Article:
Despite frequent complaints from stock artists, as well as numerous efforts to report the increasingly large number of “gigs” posted to Fiverr in which stock images are illegally re-sold, Fiverr continues to largely ignore the problem while profiting from the practice of reselling stock images.
If you’re a photographer, designer, or illustrator working with Shutterstock or Thinkstock, your images are currently being offered up for sale in Fiverr gigs in bundles of typically 15-25 images, for the bargain price of $5. The folks who post these gigs purchase subscriptions to Shutterstock or Thinkstock, download images and sell them.
While these sellers operate under the guise of this all being a gray area or suggest that they’re doing artists a favor by helping them sell images, in reality they are robbing artists and scamming image buyers.
The entire practice of reselling stock content is illegal, violating the copyright that every stock artist retains over their own work. The notion that these Fiverr gigs help artists is nonsense. Sales royalties paid to the artist for any of these subscription downloads are one-time royalties (even if the person reselling the images resells the same image multiple times) and they are limited to subscription royalties, not allowing artists to benefit from other forms of licensing that would pay much higher royalties.
Fiverr, for the most part, seems uninterested in doing anything about this. Attempts to report these gigs and draw attention to the issue on the Fiverr forums and Facebook page were either buried or outright deleted. Community efforts from within the microstock business also seem to fall on deaf ears with Fiverr. Some reported gigs do get removed, while other blatant scam gigs that clearly state the images come from places like Shutterstock are allowed to remain active.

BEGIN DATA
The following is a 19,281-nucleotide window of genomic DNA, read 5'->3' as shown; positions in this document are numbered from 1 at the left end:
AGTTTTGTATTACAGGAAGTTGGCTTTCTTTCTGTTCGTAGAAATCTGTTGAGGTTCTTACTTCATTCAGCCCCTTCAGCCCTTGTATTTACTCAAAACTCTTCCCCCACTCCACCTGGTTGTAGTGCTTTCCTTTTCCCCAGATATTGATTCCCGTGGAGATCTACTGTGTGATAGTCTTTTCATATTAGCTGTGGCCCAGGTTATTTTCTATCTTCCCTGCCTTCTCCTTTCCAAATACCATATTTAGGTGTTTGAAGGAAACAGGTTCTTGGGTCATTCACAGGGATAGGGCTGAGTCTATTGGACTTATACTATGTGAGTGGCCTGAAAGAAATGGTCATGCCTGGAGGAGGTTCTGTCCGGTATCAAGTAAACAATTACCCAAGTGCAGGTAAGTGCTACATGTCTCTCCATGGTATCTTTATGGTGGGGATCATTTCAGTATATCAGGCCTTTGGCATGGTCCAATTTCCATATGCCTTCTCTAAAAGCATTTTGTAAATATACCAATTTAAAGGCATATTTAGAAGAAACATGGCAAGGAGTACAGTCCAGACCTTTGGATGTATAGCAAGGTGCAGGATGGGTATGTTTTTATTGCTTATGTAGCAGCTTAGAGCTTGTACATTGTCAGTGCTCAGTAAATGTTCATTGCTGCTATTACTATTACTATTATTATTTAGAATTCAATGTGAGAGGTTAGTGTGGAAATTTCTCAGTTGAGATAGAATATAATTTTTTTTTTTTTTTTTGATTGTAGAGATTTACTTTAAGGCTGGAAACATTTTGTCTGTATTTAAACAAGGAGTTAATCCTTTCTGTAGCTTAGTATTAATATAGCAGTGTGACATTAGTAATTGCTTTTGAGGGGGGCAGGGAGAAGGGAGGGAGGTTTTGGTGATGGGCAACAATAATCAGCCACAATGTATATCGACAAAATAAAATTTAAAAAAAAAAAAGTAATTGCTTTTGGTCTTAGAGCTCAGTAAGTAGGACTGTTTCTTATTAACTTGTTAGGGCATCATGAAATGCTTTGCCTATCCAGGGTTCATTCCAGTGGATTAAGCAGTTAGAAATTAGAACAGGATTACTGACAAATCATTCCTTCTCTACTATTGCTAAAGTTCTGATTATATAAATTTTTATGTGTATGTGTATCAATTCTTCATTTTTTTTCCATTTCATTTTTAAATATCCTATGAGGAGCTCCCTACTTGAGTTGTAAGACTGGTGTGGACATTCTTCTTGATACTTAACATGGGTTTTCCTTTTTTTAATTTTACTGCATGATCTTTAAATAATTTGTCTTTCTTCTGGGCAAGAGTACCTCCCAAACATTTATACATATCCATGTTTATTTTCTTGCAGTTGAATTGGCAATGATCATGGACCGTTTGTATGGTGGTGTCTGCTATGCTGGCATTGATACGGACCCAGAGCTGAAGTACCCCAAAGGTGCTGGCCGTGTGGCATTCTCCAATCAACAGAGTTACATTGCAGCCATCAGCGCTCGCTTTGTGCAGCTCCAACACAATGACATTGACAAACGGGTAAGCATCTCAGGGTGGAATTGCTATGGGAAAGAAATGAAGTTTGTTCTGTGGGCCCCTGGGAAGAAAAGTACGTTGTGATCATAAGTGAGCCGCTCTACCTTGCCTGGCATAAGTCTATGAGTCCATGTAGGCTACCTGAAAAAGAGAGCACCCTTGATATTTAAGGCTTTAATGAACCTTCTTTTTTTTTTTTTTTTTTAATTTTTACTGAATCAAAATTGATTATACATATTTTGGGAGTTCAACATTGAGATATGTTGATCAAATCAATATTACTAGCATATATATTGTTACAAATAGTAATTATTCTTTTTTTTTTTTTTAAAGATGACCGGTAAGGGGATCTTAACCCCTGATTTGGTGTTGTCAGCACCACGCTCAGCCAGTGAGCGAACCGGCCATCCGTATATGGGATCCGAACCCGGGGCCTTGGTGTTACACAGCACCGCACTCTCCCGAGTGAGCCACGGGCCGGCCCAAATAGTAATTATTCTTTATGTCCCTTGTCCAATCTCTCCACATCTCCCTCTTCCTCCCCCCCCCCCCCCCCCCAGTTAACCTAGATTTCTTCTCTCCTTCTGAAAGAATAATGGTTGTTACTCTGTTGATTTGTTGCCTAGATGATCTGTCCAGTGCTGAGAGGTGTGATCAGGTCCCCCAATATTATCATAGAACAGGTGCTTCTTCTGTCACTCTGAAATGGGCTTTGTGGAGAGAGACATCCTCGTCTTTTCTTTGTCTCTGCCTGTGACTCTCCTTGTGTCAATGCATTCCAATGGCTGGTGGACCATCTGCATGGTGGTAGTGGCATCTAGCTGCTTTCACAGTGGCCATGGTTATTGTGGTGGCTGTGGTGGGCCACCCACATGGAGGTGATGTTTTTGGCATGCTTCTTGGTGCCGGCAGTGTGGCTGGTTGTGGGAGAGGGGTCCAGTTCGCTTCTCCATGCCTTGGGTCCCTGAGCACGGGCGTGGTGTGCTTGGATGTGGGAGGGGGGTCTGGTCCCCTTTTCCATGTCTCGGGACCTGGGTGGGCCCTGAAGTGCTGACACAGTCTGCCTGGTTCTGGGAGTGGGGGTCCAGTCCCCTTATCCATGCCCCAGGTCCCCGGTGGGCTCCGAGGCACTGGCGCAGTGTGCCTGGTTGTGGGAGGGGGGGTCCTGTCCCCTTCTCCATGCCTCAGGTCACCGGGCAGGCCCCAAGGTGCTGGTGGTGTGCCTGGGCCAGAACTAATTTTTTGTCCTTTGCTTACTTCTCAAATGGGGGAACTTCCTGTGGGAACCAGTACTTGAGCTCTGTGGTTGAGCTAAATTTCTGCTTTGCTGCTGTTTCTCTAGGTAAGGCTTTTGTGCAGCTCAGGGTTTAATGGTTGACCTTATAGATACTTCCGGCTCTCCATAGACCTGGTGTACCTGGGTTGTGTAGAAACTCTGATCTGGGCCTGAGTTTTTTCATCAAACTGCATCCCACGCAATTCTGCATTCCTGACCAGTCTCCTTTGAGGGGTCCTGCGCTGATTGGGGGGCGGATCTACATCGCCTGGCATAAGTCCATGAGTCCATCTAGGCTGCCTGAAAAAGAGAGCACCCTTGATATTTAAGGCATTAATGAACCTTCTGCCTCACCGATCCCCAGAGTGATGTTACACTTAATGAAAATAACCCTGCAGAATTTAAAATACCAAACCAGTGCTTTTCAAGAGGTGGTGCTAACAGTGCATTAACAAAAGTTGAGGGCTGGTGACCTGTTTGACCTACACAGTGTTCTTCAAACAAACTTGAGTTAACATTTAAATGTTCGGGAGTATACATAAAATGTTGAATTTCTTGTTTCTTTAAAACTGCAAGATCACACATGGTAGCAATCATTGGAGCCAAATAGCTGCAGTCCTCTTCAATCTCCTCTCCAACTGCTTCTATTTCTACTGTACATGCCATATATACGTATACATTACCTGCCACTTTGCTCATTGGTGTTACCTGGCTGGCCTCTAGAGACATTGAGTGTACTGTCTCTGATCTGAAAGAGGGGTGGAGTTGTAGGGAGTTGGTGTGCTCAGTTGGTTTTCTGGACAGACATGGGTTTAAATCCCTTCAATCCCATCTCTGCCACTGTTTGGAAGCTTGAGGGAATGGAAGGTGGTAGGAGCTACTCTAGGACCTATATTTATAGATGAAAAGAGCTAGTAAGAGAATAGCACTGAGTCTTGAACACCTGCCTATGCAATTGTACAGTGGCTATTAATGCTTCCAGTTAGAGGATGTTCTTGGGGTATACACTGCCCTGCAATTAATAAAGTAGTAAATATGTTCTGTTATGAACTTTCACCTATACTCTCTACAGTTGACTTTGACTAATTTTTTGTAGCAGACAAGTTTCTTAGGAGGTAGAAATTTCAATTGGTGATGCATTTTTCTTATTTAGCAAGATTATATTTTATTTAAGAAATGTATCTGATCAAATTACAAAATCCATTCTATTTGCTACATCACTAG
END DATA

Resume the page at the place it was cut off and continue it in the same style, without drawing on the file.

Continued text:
Contacting Shutterstock can initiate an infringement claim and investigation, sometimes progressing to their legal staff for review and possible action, but it is unclear if any of these reports go beyond the review stage.
Fiverr is able to hide behind the DMCA in their lack of action, telling artists that these gigs will be removed if DMCA takedown protocols are followed. But Fiverr knows as well as anyone that a DMCA request must be initiated by a copyright holder who can prove that their work is being infringed. In these gigs, the offers are just vague enough that often specific images can’t be identified, so no DMCA claim can be made.
What makes this more than just another case of stock image piracy is that, unlike typical piracy, this isn’t being enabled by some random untraceable website interested only in boosting site traffic for ad sales. This is from a known, established company, one that operates out in the open, has offices in New York, has employees, and for all intents and purposes looks like an upstanding operation. They even pride themselves on being a part of the creative community, fostering a marketplace where creatives can profit from their own hard work.
Behind that image of being a friend of artists, though, Fiverr seems content to ignore the damage they are doing to thousands of creatives who are also just trying to profit from their work through stock image licensing with companies like Shutterstock and Thinkstock. Fiverr is surely happy to take a cut of every gig posted to their service, but faced with appeals to stop allowing gigs that illegally resell creative content and they simply pretend it isn’t a big deal.
Worse still, a solution to the problem could be quite simple if Fiverr were inclined to put a stop to this. After reporting yet another gig on the Fiverr facebook page and upon being asked what I think they could do about this, I suggested that implementing gig filters that prevent anyone from starting a gig with a name of a stock image company in it (for what legit purpose would anyone need to mention Shutterstock in a gig?) would be a great start. Of course my suggestion was promptly deleted.